“Florida’s toxic-algae crisis is the direct result of lax enforcement of phosphorus and nitrogen pollution limits in cleanup plans required by the Clean Water Act,” Friends of the Everglades Executive  Director Eve Samples said in the press release. “Because these limits rely on voluntary ‘best management practices’ and a presumption of compliance, agricultural polluters regularly exceed phosphorus runoff limits while dodging responsibility — leading to harmful algal blooms in Florida’s lakes, rivers, estuaries, and even on saltwater beaches.”

The report did propose several solutions that range from making sure that the EPA and other agencies carry out their duties under the existing law to strengthening the act with new legislation to control runoff pollution.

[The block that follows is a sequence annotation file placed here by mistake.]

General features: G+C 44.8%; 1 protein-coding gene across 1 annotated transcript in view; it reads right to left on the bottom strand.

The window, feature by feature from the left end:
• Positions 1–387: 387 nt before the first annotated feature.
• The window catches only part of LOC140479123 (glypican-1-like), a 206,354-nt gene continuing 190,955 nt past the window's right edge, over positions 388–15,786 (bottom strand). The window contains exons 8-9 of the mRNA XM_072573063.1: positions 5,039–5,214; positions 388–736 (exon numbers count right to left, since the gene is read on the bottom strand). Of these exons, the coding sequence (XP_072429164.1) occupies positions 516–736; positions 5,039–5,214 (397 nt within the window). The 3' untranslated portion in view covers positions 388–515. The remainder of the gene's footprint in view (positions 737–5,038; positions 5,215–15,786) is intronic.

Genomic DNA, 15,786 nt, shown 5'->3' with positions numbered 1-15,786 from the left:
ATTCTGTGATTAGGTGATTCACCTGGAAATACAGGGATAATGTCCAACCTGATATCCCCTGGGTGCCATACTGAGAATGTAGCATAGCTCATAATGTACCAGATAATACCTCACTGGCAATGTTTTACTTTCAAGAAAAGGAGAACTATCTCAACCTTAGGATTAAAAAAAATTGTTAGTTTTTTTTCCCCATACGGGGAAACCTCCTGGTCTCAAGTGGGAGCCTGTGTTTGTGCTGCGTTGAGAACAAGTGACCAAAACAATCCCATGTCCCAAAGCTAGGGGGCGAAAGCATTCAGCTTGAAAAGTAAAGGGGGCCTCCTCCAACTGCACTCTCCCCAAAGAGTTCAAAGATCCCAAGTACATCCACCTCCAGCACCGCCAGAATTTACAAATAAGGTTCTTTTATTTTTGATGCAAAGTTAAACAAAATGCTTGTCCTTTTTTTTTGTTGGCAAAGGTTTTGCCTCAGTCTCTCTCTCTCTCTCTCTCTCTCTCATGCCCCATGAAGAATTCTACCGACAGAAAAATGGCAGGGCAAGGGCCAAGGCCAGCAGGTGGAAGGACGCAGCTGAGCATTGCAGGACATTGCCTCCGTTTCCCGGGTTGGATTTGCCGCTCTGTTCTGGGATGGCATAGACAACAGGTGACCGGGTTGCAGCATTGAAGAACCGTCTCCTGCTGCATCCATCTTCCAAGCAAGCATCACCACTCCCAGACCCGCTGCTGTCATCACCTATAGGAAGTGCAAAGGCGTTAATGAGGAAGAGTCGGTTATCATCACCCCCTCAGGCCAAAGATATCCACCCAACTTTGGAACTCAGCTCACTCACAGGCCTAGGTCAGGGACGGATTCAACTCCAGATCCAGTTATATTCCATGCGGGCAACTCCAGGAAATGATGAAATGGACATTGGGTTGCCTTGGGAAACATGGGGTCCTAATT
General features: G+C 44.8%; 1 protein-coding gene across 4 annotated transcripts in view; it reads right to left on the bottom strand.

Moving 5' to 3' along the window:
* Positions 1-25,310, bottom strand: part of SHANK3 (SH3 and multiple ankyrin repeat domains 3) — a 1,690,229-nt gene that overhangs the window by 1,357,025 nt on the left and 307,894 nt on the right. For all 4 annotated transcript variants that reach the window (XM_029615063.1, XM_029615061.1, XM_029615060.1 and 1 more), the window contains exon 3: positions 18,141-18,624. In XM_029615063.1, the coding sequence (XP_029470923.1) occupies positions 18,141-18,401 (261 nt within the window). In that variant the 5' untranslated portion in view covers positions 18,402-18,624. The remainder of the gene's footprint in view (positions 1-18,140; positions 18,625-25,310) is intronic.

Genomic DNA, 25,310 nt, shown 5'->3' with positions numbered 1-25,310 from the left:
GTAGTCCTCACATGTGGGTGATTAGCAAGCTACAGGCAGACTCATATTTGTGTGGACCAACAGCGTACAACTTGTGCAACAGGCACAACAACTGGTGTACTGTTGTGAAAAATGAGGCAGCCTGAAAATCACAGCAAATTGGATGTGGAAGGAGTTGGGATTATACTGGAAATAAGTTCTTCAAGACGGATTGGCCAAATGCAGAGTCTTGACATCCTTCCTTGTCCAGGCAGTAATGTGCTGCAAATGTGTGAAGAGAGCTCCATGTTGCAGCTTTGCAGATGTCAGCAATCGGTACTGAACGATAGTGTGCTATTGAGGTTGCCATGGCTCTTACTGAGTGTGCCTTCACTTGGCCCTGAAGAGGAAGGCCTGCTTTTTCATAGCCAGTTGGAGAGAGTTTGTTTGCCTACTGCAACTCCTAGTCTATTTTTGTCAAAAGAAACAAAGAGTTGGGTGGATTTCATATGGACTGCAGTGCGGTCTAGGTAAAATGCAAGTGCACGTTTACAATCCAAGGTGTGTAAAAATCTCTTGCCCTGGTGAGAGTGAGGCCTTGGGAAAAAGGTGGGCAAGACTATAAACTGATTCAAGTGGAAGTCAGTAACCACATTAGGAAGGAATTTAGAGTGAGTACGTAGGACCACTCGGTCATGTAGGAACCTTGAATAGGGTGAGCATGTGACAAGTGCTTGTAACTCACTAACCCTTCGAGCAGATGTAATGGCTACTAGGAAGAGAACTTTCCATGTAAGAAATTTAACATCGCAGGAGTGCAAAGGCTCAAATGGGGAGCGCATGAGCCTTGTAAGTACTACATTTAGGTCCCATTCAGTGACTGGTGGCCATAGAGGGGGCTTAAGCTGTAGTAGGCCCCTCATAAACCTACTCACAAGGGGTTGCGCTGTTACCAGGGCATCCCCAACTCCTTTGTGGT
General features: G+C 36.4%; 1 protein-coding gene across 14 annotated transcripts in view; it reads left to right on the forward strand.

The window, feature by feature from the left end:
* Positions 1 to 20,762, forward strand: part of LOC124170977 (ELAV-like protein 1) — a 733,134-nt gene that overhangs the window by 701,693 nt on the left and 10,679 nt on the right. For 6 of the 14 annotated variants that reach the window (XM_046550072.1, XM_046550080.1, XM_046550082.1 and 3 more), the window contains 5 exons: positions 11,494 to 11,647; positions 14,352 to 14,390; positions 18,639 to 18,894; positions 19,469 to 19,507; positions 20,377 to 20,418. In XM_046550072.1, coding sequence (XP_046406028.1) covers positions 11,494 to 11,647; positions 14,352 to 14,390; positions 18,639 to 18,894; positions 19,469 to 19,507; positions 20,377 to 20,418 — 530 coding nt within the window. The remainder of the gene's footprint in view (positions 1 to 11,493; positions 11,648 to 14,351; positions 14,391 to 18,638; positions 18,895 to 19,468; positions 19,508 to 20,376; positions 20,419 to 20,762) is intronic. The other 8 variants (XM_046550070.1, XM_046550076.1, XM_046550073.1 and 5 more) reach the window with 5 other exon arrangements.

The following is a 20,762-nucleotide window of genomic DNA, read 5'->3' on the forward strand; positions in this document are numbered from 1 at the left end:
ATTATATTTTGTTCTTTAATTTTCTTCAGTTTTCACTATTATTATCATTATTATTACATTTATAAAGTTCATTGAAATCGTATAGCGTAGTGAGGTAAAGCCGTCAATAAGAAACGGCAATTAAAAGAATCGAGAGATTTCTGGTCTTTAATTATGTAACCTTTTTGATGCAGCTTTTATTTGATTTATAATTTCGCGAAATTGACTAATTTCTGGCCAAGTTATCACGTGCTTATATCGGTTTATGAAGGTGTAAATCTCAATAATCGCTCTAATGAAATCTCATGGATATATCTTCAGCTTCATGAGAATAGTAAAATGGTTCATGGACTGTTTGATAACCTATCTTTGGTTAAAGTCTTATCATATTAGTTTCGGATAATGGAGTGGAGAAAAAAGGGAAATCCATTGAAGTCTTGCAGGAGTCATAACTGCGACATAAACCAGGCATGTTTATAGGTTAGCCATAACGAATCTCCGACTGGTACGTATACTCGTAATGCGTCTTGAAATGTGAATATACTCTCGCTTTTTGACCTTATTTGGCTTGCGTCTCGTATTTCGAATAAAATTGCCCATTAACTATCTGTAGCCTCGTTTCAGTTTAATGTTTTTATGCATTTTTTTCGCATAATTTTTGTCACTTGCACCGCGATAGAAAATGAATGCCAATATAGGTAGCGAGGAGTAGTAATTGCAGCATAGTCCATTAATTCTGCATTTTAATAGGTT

This last is particularly important because agricultural runoff and other indirect pollution sources are the leading causes of waterway pollution. 

“Factory-style animal production has become an industry with a massive waste disposal problem and should be regulated like other large industries,” the study authors wrote.   

Source:

Olivia Rosane at EcoWatch



Microplastics found in human blood for first time

Microplastics found in human blood for first time


The discovery shows the particles can travel around the body and may lodge in organs


Microplastic pollution has been detected in human blood for the first time, with scientists finding the tiny particles in almost 80% of the people tested.

The discovery shows the particles can travel around the body and may lodge in organs. The impact on health is as yet unknown. But researchers are concerned as microplastics cause damage to human cells in the laboratory and air pollution particles are already known to enter the body and cause millions of early deaths a year.